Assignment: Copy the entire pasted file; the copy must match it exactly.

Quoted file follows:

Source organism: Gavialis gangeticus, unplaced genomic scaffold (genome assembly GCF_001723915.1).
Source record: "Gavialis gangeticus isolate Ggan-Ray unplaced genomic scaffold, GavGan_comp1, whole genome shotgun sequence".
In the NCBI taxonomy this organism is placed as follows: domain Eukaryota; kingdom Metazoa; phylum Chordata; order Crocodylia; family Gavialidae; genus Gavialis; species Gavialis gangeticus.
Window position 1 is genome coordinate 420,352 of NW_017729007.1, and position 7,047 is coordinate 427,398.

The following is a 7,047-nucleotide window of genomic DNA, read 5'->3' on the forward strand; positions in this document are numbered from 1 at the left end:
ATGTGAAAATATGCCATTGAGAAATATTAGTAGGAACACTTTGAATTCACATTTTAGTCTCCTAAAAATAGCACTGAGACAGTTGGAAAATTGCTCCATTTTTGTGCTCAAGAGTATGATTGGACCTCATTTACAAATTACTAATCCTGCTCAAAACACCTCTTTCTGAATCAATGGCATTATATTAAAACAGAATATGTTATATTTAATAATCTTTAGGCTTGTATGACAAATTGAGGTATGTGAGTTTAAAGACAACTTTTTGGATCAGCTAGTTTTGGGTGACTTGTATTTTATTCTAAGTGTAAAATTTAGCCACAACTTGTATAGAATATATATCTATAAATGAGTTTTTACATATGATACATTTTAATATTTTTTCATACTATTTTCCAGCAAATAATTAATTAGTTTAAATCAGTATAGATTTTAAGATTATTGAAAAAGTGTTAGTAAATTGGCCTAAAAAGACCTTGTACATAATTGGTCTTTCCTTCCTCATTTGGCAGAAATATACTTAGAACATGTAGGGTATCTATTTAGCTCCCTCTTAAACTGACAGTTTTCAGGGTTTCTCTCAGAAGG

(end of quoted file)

Source organism: Gavialis gangeticus, unplaced genomic scaffold (genome assembly GCF_001723915.1).
Source record: "Gavialis gangeticus isolate Ggan-Ray unplaced genomic scaffold, GavGan_comp1, whole genome shotgun sequence".
In the NCBI taxonomy this organism is placed as follows: domain Eukaryota; kingdom Metazoa; phylum Chordata; order Crocodylia; family Gavialidae; genus Gavialis; species Gavialis gangeticus.
Window position 1 is genome coordinate 420,352 of NW_017729007.1, and position 7,047 is coordinate 427,398.

The following is a 7,047-nucleotide window of genomic DNA, read 5'->3' on the forward strand; positions in this document are numbered from 1 at the left end:
ATGTGAAAATATGCCATTGAGAAATATTAGTAGGAACACTTTGAATTCACATTTTAGTCTCCTAAAAATAGCACTGAGACAGTTGGAAAATTGCTCCATTTTTGTGCTCAAGAGTATGATTGGACCTCATTTACAAATTACTAATCCTGCTCAAAACACCTCTTTCTGAATCAATGGCATTATATTAAAACAGAATATGTTATATTTAATAATCTTTAGGCTTGTATGACAAATTGAGGTATGTGAGTTTAAAGACAACTTTTTGGATCAGCTAGTTTTGGGTGACTTGTATTTTATTCTAAGTGTAAAATTTAGCCACAACTTGTATAGAATATATATCTATAAATGAGTTTTTACATATGATACATTTTAATATTTTTTCATACTATTTTCCAGCAAATAATTAATTAGTTTAAATCAGTATAGATTTTAAGATTATTGAAAAAGTGTTAGTAAATTGGCCTAAAAAGACCTTGTACATAATTGGTCTTTCCTTCCTCATTTGGCAGAAATATACTTAGAACATGTAGGGTATCTATTTAGCTCCCTCTTAAACTGACAGTTTTCAGGGTTTCTCTCAGAAGG